X-linked myotubular myopathy (MTM) is a severe neuromuscular disease of infancy caused by mutations of MTM1, which encodes the phosphoinositide lipid phosphatase, myotubularin. The Mtm1 knockout (KO) mouse has a severe phenotype and its short lifespan (8 weeks) makes it a challenge to use as a model in the testing of certain preclinical therapeutics. Many MTM patients succumb early in life, but some have a more favorable prognosis. We used human genotype-phenotype correlation data to develop a myotubularin-deficient mouse model with a less severe phenotype than is seen in Mtm1 KO mice. We modeled the human c.205C>T point mutation in Mtm1 exon 4, which is predicted to introduce the p.R69C missense change in myotubularin. Hemizygous male Mtm1 p.R69C mice develop early muscle atrophy prior to the onset of weakness at 2 months. The median survival period is 66 weeks. Histopathology shows small myofibers with centrally placed nuclei. Myotubularin protein is undetectably low because the introduced c.205C>T base change induced exon 4 skipping in most mRNAs, leading to premature termination of myotubularin translation. Some full-length Mtm1 mRNA bearing the mutation is present, which provides enough myotubularin activity to account for the relatively mild phenotype, as Mtm1 KO and Mtm1 p.R69C mice have similar muscle phosphatidylinositol 3-phosphate levels. These data explain the basis for phenotypic variability among human patients with MTM1 p.R69C mutations and establish the Mtm1 p.R69C mouse as a valuable model for the disease, as its less severe phenotype will expand the scope of testable preclinical therapies.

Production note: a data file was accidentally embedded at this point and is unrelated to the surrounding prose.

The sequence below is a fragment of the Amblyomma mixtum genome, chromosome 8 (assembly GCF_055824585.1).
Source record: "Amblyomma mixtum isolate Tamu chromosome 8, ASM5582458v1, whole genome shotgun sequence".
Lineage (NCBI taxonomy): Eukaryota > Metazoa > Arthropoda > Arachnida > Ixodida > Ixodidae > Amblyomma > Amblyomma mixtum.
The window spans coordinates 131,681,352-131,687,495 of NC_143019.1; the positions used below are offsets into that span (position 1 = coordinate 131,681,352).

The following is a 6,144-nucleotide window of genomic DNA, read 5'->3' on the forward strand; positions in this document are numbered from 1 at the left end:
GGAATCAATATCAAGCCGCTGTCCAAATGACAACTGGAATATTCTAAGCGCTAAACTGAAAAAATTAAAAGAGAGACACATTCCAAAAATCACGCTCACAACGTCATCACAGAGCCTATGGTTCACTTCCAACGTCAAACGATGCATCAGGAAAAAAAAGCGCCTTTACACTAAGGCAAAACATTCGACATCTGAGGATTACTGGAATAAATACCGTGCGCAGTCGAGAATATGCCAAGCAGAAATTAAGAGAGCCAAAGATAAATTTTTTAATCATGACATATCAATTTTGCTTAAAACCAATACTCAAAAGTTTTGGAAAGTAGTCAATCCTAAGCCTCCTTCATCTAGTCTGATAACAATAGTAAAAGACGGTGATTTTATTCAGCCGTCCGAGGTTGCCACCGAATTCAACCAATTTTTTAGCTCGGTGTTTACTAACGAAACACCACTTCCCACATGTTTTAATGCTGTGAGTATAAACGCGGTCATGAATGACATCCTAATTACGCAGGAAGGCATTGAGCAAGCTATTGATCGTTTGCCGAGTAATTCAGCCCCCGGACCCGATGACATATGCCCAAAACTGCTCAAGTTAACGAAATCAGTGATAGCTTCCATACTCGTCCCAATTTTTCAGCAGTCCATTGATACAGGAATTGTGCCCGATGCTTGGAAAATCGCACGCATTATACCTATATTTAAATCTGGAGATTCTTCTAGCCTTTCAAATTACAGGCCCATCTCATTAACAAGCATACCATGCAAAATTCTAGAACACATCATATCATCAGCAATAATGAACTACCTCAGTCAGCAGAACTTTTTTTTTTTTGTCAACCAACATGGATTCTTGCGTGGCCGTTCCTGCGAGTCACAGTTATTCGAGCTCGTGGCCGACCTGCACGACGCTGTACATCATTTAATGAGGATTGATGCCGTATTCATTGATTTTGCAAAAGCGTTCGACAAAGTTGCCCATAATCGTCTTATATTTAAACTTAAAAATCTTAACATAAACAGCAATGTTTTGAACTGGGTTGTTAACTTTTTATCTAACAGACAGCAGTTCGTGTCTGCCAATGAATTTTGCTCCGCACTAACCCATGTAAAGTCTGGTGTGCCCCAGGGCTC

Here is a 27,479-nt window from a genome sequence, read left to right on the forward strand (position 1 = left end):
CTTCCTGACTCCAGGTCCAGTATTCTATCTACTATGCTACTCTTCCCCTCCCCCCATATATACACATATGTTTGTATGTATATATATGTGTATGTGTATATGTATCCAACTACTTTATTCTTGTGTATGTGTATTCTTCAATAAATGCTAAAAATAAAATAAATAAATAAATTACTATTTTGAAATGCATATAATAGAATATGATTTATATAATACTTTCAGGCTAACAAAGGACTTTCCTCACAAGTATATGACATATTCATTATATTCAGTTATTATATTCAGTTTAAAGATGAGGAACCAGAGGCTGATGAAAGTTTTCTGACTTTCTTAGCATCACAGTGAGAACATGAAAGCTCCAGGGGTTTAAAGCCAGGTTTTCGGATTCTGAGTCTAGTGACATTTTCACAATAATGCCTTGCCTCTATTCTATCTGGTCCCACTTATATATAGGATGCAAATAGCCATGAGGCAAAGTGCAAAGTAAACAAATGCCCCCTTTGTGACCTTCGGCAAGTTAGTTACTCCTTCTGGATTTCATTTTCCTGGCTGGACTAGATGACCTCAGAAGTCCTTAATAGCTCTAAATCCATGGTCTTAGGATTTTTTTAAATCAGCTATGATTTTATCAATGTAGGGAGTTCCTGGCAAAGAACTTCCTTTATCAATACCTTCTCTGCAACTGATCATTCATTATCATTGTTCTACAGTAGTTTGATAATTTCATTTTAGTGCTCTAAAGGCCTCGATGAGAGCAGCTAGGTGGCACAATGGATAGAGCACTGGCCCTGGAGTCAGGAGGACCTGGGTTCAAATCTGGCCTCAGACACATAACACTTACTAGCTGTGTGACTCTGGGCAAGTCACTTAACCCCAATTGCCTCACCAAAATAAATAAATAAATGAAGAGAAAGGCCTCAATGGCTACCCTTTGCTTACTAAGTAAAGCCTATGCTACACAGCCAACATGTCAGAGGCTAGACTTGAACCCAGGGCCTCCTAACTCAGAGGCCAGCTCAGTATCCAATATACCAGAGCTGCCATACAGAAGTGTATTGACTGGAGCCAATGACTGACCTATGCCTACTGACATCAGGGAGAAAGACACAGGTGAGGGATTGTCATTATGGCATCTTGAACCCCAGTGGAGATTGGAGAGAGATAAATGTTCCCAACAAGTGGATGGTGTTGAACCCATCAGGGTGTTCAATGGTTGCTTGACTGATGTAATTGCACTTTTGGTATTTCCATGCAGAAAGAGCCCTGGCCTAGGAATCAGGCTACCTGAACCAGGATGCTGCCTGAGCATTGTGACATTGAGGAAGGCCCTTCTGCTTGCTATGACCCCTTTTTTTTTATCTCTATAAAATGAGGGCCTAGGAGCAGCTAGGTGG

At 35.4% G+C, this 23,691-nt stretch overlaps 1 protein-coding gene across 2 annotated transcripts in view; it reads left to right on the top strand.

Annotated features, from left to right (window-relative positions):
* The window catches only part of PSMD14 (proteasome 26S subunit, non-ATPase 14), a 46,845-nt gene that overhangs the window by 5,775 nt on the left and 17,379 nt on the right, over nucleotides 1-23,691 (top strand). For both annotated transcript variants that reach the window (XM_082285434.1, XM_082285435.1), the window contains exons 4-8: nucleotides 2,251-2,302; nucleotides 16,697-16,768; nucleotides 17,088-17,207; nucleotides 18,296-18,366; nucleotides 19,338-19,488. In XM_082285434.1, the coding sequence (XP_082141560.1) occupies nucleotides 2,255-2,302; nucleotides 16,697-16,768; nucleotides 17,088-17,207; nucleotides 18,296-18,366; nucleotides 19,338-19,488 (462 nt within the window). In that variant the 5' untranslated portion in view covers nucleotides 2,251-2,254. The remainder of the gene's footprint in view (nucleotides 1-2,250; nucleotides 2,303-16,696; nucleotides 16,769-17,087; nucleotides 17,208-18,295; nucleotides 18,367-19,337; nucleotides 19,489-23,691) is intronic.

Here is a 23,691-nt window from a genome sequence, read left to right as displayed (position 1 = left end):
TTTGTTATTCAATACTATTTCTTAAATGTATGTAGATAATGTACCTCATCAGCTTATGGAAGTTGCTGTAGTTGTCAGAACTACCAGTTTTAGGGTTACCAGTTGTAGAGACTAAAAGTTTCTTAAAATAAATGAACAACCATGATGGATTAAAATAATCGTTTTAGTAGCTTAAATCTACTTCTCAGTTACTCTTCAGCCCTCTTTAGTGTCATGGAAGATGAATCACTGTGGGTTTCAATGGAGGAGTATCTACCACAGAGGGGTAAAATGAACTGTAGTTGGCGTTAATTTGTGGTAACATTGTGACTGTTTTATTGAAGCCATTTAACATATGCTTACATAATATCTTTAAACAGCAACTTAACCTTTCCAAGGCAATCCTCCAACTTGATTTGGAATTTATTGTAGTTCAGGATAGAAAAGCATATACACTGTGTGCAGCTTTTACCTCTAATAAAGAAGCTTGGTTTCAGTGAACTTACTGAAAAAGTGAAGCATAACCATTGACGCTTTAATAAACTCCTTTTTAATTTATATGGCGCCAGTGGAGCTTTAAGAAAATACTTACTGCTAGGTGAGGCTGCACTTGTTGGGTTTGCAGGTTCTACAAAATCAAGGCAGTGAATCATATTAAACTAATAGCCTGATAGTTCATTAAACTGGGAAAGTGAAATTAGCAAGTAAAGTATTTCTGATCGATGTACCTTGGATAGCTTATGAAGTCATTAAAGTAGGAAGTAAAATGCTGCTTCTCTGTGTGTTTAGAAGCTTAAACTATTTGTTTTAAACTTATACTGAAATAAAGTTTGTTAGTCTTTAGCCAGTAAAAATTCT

The use of functional nanogels based on poly(N-isopropylacrylamide) for effectively scavenging compounds (here, the model drug bupivacaine) is demonstrated using an in vitro cell-based assay. Nanogels containing higher loadings of acidic functional groups or more core-localized functional group distributions bound more bupivacaine, while nanogel size had no significant effect on drug binding. Increasing the dose of nanogel applied also facilitated more bupivacaine binding for all nanogel compositions tested. Binding was driven predominantly by acid-base interactions between the nanogels (anionic) and bupivacaine (cationic) at physiological pH, although both non-specific absorption and hydrophobic partitioning also contributed to drug scavenging. Nanogels exhibited minimal cytotoxicity to multiple cell types and were well tolerated in vivo via peritoneal injections, although larger nanogels caused limited splenic toxicity at higher concentrations. The cell-based assay described herein is found to facilitate more robust drug uptake measurements for nanogels than conventional centrifugation-based assays, in which nanogels can be compressed (and thus drug released) during the measurement.